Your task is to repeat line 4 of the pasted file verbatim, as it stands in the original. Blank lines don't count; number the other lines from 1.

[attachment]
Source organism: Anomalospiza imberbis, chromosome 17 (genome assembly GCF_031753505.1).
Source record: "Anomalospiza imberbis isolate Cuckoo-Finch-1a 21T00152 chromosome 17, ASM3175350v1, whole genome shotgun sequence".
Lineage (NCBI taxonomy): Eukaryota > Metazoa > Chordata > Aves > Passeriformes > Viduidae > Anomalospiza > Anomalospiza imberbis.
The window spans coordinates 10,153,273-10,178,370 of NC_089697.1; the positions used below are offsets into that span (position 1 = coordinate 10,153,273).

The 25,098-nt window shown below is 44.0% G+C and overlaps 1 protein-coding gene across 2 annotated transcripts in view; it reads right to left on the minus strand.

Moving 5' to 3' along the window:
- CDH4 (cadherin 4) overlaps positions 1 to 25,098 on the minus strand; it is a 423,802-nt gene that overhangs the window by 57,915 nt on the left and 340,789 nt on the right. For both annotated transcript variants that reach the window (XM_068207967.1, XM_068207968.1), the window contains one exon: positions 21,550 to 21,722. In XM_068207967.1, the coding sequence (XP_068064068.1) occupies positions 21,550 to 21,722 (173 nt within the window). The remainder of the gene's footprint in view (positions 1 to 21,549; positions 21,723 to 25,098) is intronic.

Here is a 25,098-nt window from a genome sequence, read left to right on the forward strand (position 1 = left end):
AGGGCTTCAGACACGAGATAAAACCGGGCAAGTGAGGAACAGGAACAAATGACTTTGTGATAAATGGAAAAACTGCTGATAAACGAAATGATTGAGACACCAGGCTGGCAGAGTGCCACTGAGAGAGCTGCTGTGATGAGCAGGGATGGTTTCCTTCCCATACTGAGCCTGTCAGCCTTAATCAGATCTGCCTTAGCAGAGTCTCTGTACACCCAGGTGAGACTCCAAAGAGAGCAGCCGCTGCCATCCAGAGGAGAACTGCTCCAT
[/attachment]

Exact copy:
The window spans coordinates 10,153,273-10,178,370 of NC_089697.1; the positions used below are offsets into that span (position 1 = coordinate 10,153,273).